Noemi Dado vs. ABS-CBN

The first is already familiar: ABS-CBN show TV Patrol World used a photo from her blog without asking permission first. It was even worse this time because it was a photo of her daughter. It took 3 weeks for news anchor TJ Manotoc to apologize to Noemi.

TJ Manotoc, the reporter of the segment called me an hour later after this was posted (oh do I have to blog to get a reply?) but I was unable to pick the call. I just talked to him a while ago. He explained how he got the photos. He interviewed Rhett Eala for the Philippine Flag segment and was told that he could use any of the publicity photos. His team googled for the images and my daughter’s photo came about. Since they were in a rush, they didn’t bother to get the source of the photo. Ooops, not a good idea I said.

Arpee Lazaro vs. Jayce Perlas

The second is another version of awful: Jayce Perlas of the Perlas and Luna PR agency barred him from registering at a Samsung event because his invite could not supposedly be confirmed. A few moments later, two other people asked Arpee which publication he was associated with, and when he explained that he was a blogger, they were confused. They did not know what a blogger is.

Bloggers attend events all the time and understandably, some of us do behave badly. But if it is necessary for us to be humiliated please give us just cause. The lot of us are mostly decent, have above-average spending power and should be treated with respect as you would traditional media people. Bloggers are member of the new media and we are not a hype that will go away anytime soon. I ask PR agencies to please do your homework about bloggers before you have us invited to your events. As far as I know, I never emailed any company asking them to invite me; they’ve always emailed me to attend and even email me again to thank me for going. Mr Perlas and those like him should try to have a bit more PR in their PR work.

You have been warned

If there’s a type of industry that should be properly informed, it should be the media and press relations! You keep acting like you’re better than what it means to be a third world country, and yet you dismiss intellectual property rights, invade other people’s privacy, and have no initiative to stay informed.

You don’t know what copyright infringment is? Funny how you complain every time your shows are uploaded on YouTube (yet use clips from the website—most likely without permission—on your segments anyway).

You don’t know what blogging is? That’s just sad and ironic, since you’re a tech company.

And yet you consider yourselves better than bloggers, or everyone else?

Learn to show respect. A blog can share all the bad moves you’ve made to the whole world. And wait ’til traditional media fades into the background and blogs become as influential as they are abroad. You’ve probably heard that several newspapers and magazines in the US have shut down print production and have gone exclusively online.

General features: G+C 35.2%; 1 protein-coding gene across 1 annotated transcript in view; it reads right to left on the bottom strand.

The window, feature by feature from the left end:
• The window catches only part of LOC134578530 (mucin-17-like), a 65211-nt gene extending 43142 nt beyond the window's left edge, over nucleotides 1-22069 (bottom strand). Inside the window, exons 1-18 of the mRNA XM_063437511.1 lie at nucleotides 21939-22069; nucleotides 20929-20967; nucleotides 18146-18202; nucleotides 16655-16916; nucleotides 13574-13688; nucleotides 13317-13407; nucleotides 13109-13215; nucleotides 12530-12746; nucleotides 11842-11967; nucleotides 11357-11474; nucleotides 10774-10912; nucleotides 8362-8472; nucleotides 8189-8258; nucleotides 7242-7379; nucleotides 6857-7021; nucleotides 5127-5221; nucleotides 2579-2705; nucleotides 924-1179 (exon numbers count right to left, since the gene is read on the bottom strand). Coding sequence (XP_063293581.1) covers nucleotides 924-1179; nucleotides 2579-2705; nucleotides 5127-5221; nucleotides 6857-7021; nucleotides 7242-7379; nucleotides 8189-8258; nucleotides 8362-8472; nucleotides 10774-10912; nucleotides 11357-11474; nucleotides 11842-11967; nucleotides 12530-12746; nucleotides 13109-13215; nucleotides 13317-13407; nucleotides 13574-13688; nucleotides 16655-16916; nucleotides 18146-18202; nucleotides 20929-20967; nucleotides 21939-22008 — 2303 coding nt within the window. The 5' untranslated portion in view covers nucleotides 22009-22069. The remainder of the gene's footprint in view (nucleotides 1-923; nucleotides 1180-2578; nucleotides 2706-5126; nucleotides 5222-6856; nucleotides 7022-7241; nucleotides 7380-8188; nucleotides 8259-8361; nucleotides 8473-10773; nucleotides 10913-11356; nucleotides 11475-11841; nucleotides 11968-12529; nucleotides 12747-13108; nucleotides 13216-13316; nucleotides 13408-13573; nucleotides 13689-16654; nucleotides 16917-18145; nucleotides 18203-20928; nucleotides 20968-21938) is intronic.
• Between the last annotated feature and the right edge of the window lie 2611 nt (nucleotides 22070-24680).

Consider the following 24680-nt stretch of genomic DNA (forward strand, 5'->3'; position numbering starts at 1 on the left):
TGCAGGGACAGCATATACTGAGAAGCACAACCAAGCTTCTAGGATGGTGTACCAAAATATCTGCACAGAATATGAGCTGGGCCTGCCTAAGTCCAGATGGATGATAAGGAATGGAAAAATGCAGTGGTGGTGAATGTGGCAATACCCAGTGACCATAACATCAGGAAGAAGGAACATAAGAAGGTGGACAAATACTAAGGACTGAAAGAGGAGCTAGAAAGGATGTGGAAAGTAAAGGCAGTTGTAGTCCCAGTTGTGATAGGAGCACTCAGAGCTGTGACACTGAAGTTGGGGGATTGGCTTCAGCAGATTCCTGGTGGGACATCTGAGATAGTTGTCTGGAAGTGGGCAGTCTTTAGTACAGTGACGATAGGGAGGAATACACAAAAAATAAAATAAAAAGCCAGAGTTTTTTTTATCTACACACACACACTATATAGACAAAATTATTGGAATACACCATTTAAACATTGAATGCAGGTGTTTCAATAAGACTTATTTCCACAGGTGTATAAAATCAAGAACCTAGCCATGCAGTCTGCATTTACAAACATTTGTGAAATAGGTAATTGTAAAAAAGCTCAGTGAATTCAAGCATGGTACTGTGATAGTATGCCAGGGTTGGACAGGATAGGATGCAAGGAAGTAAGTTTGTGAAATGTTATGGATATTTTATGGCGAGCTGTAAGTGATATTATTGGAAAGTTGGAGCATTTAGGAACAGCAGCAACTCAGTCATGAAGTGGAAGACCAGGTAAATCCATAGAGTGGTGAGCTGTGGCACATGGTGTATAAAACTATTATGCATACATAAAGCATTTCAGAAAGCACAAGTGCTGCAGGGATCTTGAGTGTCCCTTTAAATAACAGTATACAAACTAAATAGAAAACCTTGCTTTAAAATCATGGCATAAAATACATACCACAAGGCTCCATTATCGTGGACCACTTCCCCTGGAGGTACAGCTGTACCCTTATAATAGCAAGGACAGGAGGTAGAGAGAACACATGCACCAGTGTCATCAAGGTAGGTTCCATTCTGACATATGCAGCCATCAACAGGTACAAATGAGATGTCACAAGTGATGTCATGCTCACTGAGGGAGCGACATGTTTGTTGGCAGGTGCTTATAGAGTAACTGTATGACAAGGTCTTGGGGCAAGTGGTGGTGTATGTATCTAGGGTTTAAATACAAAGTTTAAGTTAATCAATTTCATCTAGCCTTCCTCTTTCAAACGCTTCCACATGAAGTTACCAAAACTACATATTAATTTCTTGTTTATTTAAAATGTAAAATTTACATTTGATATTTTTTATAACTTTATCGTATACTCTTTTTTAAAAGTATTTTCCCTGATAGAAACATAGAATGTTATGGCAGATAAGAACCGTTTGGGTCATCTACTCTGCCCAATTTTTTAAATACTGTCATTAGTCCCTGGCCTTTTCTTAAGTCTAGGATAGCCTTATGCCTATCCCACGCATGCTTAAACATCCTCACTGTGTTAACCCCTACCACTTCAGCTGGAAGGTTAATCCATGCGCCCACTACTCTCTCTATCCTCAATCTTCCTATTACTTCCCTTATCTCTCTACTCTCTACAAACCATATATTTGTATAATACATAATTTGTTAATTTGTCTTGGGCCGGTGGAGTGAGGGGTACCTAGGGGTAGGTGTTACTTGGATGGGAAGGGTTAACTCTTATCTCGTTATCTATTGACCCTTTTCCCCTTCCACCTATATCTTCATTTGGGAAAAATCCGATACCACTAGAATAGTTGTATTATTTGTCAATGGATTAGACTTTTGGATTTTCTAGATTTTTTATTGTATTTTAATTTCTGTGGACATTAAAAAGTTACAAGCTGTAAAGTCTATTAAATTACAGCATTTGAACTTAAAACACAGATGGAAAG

Considering the Philippines is so in love with America, it’s only a matter of time for us to “imitate” them. The question is, will your fancy media company or PR agency survive the layoffs by then?

Ample warning, folks.

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When Blogs Become Unacknowledged Mainstream Media Sources

April 5, 2008 | 7 Comments

Blogs being scraped and plagiarized by other blogs is one thing, but what do you do about the beast that is mainstream media? It’s very disappointing for this type of thing to happen, since television and newspaper companies often consider themselves far more legitimate and reputable than anything that comes from the Internet.

Yet we are experiencing an emerging culture of taking things without asking permission, much less giving proper attribution. It could be a bunch of different reasons, mostly revolving around ignorance, but what does that say about supposedly educated professionals in the fields of journalism and mass media? Where are these people’s ethics?

This is a lesson for both providers of content and those who are in need of it: Just because you can find it on Google doesn’t mean you can use it for yourself. If the TV stations strongly oppose putting their shows on YouTube, then they should treat online content with the same respect they expect. Konting respeto lang.

Similarly, if you put anything on the Internet, it is bound to be plagiarized. Certain measures can be taken to avoid this, but the most desperate of people will still find a way to steal your content: remove watermarks, paraphrase sentences, et cetera.

I’m sure bloggers would be honored for their writings, photographs, and other creations to be featured in “the real world”. There’s a reason why Creative Commons emerged as a more generous alternative to copyright. And for those who don’t already know, we have a local group that has ported the Creative Commons licenses into the Philippine legal context, so creators are more protected than ever. The problem is, people don’t read. We don’t read street signs, we don’t follow instructions. We just go online and take whatever it is we need without worrying about the consequences. CC licenses are already easy to read, but we don’t take time out to understand what “non-commercial use” even means! Because chances are, we won’t get caught anyway.

Then again, the Philippine blogging community is growing more assertive and formidable each year. And this dilemma is one of the best ways we can prove that. Act now, fellow Pinoy bloggers!